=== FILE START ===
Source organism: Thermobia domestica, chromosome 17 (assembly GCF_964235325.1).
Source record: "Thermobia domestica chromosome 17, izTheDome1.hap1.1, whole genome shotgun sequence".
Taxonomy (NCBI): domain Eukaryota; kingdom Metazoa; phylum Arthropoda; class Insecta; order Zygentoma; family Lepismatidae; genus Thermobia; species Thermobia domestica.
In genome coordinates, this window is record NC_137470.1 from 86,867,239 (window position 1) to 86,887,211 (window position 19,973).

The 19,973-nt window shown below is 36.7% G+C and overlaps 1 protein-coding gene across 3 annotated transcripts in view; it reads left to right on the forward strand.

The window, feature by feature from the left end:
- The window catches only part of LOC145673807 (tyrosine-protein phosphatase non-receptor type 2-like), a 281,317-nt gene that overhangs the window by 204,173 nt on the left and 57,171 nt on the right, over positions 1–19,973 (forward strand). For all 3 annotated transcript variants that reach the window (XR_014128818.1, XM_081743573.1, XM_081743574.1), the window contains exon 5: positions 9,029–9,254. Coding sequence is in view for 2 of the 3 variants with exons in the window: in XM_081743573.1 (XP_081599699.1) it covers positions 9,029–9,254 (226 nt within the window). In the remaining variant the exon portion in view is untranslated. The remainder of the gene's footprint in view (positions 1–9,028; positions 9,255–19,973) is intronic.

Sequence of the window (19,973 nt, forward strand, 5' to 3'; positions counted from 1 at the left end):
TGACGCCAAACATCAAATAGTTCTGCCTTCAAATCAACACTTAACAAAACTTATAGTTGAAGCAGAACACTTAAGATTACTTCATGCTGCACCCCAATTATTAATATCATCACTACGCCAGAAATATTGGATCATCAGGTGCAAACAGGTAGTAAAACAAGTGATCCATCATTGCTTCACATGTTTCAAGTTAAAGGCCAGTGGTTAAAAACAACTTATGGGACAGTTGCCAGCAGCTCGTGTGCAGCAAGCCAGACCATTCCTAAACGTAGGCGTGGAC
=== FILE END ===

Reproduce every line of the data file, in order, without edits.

Source organism: Thermobia domestica, chromosome 17 (assembly GCF_964235325.1).
Source record: "Thermobia domestica chromosome 17, izTheDome1.hap1.1, whole genome shotgun sequence".
Taxonomy (NCBI): domain Eukaryota; kingdom Metazoa; phylum Arthropoda; class Insecta; order Zygentoma; family Lepismatidae; genus Thermobia; species Thermobia domestica.
In genome coordinates, this window is record NC_137470.1 from 86,867,239 (window position 1) to 86,887,211 (window position 19,973).

The 19,973-nt window shown below is 36.7% G+C and overlaps 1 protein-coding gene across 3 annotated transcripts in view; it reads left to right on the forward strand.

The window, feature by feature from the left end:
- The window catches only part of LOC145673807 (tyrosine-protein phosphatase non-receptor type 2-like), a 281,317-nt gene that overhangs the window by 204,173 nt on the left and 57,171 nt on the right, over positions 1–19,973 (forward strand). For all 3 annotated transcript variants that reach the window (XR_014128818.1, XM_081743573.1, XM_081743574.1), the window contains exon 5: positions 9,029–9,254. Coding sequence is in view for 2 of the 3 variants with exons in the window: in XM_081743573.1 (XP_081599699.1) it covers positions 9,029–9,254 (226 nt within the window). In the remaining variant the exon portion in view is untranslated. The remainder of the gene's footprint in view (positions 1–9,028; positions 9,255–19,973) is intronic.

Sequence of the window (19,973 nt, forward strand, 5' to 3'; positions counted from 1 at the left end):
TGACGCCAAACATCAAATAGTTCTGCCTTCAAATCAACACTTAACAAAACTTATAGTTGAAGCAGAACACTTAAGATTACTTCATGCTGCACCCCAATTATTAATATCATCACTACGCCAGAAATATTGGATCATCAGGTGCAAACAGGTAGTAAAACAAGTGATCCATCATTGCTTCACATGTTTCAAGTTAAAGGCCAGTGGTTAAAAACAACTTATGGGACAGTTGCCAGCAGCTCGTGTGCAGCAAGCCAGACCATTCCTAAACGTAGGCGTGGAC